To prepare for a no-deal Brexit, the UK parliament passed two statutory instruments regarding trade marks. These include:
- the Trade Marks (Amendments etc.) (EU Exit) Regulations, which deal with EU trade marks (EUTM). This amendment was approved last month; and
- the Designs and International Trade Marks (Amendment etc.) (EU Exit) Regulations, which deal with international trade marks.
These TM Regulations amend existing UK trade mark legislation to prepare the UK for its exit from the EU. In the event of a no-deal Brexit, these TM Regulations will come into force on exit day.
The TM Regulations will give rise to the following arrangements:
Existing TM registrations
After exit day, EUTM registrations will continue to be valid in the remaining EU member states and UK companies and citizens will still be able to register a EUTM, which will cover the EU (excluding the UK). On exit day, the holders of existing EUTM registrations will automatically acquire a new equivalent UK right. No fee will be payable and no action is required. These comparable UK rights will be renewed, challenged, assigned and licensed independently from the original EUTM. The equivalent UK trade marks will share the same renewal date as the original EUTM and will also share part of the same registration number (i.e. the last 8 digits of the EUTM prefixed with UK009).
The EU designations under existing international registrations will be automatically cloned into an equivalent UK trade mark registration. Again, these UK registrations will be created automatically and free of charge. The equivalent UK right will be a standalone UK registration rather than a UK designation under international registration. The cloned UK rights will be considered fully independent UK trade marks and will need to be administered and renewed separately.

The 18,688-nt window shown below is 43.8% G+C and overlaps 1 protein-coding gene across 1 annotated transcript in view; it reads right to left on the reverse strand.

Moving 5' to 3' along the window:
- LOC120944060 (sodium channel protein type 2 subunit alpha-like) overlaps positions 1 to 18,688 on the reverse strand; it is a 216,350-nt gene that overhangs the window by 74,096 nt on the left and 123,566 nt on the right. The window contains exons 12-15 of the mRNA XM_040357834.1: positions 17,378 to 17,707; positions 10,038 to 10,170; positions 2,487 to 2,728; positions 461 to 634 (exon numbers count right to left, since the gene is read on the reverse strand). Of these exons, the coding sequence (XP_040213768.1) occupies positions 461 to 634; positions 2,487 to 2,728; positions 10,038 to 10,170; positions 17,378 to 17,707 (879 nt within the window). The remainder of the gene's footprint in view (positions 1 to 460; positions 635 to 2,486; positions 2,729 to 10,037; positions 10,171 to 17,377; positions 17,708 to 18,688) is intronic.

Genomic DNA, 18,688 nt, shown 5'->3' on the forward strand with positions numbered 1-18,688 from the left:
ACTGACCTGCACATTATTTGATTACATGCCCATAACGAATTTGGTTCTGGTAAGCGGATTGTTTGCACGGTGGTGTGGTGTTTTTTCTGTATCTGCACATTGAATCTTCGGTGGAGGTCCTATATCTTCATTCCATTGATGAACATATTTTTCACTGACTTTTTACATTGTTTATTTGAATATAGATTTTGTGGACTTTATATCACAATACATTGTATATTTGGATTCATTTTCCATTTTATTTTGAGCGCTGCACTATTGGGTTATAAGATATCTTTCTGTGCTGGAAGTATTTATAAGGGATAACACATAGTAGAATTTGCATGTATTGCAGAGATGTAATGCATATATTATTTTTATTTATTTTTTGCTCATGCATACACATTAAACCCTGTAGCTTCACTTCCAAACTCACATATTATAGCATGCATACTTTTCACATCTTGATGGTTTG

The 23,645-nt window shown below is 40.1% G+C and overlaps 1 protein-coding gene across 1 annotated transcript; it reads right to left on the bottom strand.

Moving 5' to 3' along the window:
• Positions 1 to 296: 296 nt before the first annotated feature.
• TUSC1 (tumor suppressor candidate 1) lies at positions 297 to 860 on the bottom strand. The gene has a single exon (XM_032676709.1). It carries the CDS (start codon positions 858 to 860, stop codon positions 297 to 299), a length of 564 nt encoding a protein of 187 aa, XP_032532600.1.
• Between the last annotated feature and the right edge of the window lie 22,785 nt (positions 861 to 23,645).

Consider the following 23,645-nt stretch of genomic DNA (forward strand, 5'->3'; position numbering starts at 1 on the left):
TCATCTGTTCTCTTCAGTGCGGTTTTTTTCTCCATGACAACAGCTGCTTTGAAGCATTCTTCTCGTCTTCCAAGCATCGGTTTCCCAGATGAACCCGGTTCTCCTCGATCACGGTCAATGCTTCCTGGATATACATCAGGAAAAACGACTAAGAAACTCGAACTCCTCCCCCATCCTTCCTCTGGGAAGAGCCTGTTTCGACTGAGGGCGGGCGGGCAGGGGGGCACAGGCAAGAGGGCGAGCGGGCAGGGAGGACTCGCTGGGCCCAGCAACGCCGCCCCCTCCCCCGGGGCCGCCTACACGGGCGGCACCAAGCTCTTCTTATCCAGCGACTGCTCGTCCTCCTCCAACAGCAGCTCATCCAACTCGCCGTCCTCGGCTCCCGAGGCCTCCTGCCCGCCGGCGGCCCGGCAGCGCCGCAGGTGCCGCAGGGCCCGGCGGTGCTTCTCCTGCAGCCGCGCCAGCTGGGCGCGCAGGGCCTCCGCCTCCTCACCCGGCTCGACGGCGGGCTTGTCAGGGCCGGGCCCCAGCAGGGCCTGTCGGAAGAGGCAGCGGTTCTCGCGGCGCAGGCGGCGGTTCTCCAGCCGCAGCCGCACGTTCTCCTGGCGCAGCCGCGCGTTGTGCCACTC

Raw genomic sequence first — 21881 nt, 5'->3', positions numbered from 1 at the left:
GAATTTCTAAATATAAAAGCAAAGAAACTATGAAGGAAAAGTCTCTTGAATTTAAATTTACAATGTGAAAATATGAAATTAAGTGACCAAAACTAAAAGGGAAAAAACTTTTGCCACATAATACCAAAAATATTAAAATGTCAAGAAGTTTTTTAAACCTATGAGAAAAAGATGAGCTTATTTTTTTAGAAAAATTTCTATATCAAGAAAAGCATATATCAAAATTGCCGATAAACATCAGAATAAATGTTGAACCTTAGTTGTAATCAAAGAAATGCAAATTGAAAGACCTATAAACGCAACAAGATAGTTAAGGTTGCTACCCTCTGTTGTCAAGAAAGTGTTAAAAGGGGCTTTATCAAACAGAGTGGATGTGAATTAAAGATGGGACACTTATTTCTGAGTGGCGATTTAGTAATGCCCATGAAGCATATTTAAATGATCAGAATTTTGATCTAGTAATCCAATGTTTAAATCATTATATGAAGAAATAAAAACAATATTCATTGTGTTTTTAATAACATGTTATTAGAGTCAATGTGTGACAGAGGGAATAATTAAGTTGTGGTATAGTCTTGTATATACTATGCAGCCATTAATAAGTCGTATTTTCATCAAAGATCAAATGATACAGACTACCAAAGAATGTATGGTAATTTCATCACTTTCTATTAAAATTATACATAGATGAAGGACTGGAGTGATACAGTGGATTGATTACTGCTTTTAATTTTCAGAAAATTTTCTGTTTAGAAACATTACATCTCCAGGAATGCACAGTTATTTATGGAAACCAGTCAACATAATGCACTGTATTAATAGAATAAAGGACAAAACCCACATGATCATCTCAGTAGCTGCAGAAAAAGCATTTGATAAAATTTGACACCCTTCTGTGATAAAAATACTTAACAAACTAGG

The TM Regulations include limited opt-out provisions in the event that the holder of an existing EUTM or international registration designating the EU does not wish to acquire the corresponding UK right. Given the restricted circumstances of this opt out, few trade mark owners are expected to go this route.
For a period of nine months after exit day, holders of EUTM applications or IR registrations designating the EU may apply for a parallel UK application claiming the earlier filing or priority date of the EUTM or international application. These applications will be examined and published as a new UK application, requiring a UK filing fee. If this UK application is not made, EUTM and IR TM applications designating the EU will simply cease to take effect in the UK from exit day, and any resulting registration will not cover the UK after this date.
After exit day, existing oppositions against pending EU applications will proceed normally before the EUIPO, but will only take effect in the EU (and not in the UK). Opponents should ensure they have a watch service in place to capture all parallel UK applications filed for the same mark since independent UK oppositions will need to be made.
Revocation and invalidity actions
Existing revocations and invalidity actions will not move across the UK with the equivalent UK registrations on exit day. Such actions will need to be initiated as new actions in the UK.
Pending cases relating to a EUTM before UK courts will continue to be heard and the remedies available will continue to extend EU-wide. From exit day, no new cases relating to EU rights may be heard by UK courts. UK courts will no longer be entitled to refer cases to the CJEU and judgments rendered by CJEU will not be binding in UK courts.